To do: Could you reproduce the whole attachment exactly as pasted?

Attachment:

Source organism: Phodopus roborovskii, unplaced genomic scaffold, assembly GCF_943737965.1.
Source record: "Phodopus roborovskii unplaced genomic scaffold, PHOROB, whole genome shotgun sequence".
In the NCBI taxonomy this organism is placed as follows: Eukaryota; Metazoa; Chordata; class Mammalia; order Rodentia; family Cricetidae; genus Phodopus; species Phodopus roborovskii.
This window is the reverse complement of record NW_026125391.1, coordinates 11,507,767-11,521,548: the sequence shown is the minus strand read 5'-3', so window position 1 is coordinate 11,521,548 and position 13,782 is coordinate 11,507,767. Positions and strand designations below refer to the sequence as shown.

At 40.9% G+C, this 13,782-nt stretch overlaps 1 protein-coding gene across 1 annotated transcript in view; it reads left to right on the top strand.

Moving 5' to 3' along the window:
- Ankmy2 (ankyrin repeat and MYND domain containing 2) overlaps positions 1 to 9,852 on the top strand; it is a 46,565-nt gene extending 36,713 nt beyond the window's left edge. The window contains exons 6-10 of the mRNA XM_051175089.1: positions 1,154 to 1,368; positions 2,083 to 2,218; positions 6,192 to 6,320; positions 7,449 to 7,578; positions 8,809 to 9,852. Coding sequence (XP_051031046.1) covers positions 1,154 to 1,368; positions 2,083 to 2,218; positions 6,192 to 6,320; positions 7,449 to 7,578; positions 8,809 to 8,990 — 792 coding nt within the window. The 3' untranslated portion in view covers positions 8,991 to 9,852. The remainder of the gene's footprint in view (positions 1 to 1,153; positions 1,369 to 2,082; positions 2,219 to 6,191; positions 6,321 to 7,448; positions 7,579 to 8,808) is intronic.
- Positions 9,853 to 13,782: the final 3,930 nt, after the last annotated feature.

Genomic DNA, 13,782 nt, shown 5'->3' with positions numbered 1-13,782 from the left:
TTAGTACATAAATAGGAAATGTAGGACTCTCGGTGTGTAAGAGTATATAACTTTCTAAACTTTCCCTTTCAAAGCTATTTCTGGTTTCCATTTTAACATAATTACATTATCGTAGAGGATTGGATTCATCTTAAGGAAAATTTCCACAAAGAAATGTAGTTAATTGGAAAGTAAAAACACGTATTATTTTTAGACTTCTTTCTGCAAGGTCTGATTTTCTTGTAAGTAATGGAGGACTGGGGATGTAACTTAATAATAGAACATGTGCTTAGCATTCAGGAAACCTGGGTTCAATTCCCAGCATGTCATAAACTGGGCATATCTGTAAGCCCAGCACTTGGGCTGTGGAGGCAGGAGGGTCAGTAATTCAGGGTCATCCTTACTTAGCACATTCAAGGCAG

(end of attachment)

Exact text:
Source organism: Phodopus roborovskii, unplaced genomic scaffold, assembly GCF_943737965.1.
Source record: "Phodopus roborovskii unplaced genomic scaffold, PHOROB, whole genome shotgun sequence".
In the NCBI taxonomy this organism is placed as follows: Eukaryota; Metazoa; Chordata; class Mammalia; order Rodentia; family Cricetidae; genus Phodopus; species Phodopus roborovskii.
This window is the reverse complement of record NW_026125391.1, coordinates 11,507,767-11,521,548: the sequence shown is the minus strand read 5'-3', so window position 1 is coordinate 11,521,548 and position 13,782 is coordinate 11,507,767. Positions and strand designations below refer to the sequence as shown.

At 40.9% G+C, this 13,782-nt stretch overlaps 1 protein-coding gene across 1 annotated transcript in view; it reads left to right on the top strand.

Moving 5' to 3' along the window:
- Ankmy2 (ankyrin repeat and MYND domain containing 2) overlaps positions 1 to 9,852 on the top strand; it is a 46,565-nt gene extending 36,713 nt beyond the window's left edge. The window contains exons 6-10 of the mRNA XM_051175089.1: positions 1,154 to 1,368; positions 2,083 to 2,218; positions 6,192 to 6,320; positions 7,449 to 7,578; positions 8,809 to 9,852. Coding sequence (XP_051031046.1) covers positions 1,154 to 1,368; positions 2,083 to 2,218; positions 6,192 to 6,320; positions 7,449 to 7,578; positions 8,809 to 8,990 — 792 coding nt within the window. The 3' untranslated portion in view covers positions 8,991 to 9,852. The remainder of the gene's footprint in view (positions 1 to 1,153; positions 1,369 to 2,082; positions 2,219 to 6,191; positions 6,321 to 7,448; positions 7,579 to 8,808) is intronic.
- Positions 9,853 to 13,782: the final 3,930 nt, after the last annotated feature.

Genomic DNA, 13,782 nt, shown 5'->3' with positions numbered 1-13,782 from the left:
TTAGTACATAAATAGGAAATGTAGGACTCTCGGTGTGTAAGAGTATATAACTTTCTAAACTTTCCCTTTCAAAGCTATTTCTGGTTTCCATTTTAACATAATTACATTATCGTAGAGGATTGGATTCATCTTAAGGAAAATTTCCACAAAGAAATGTAGTTAATTGGAAAGTAAAAACACGTATTATTTTTAGACTTCTTTCTGCAAGGTCTGATTTTCTTGTAAGTAATGGAGGACTGGGGATGTAACTTAATAATAGAACATGTGCTTAGCATTCAGGAAACCTGGGTTCAATTCCCAGCATGTCATAAACTGGGCATATCTGTAAGCCCAGCACTTGGGCTGTGGAGGCAGGAGGGTCAGTAATTCAGGGTCATCCTTACTTAGCACATTCAAGGCAG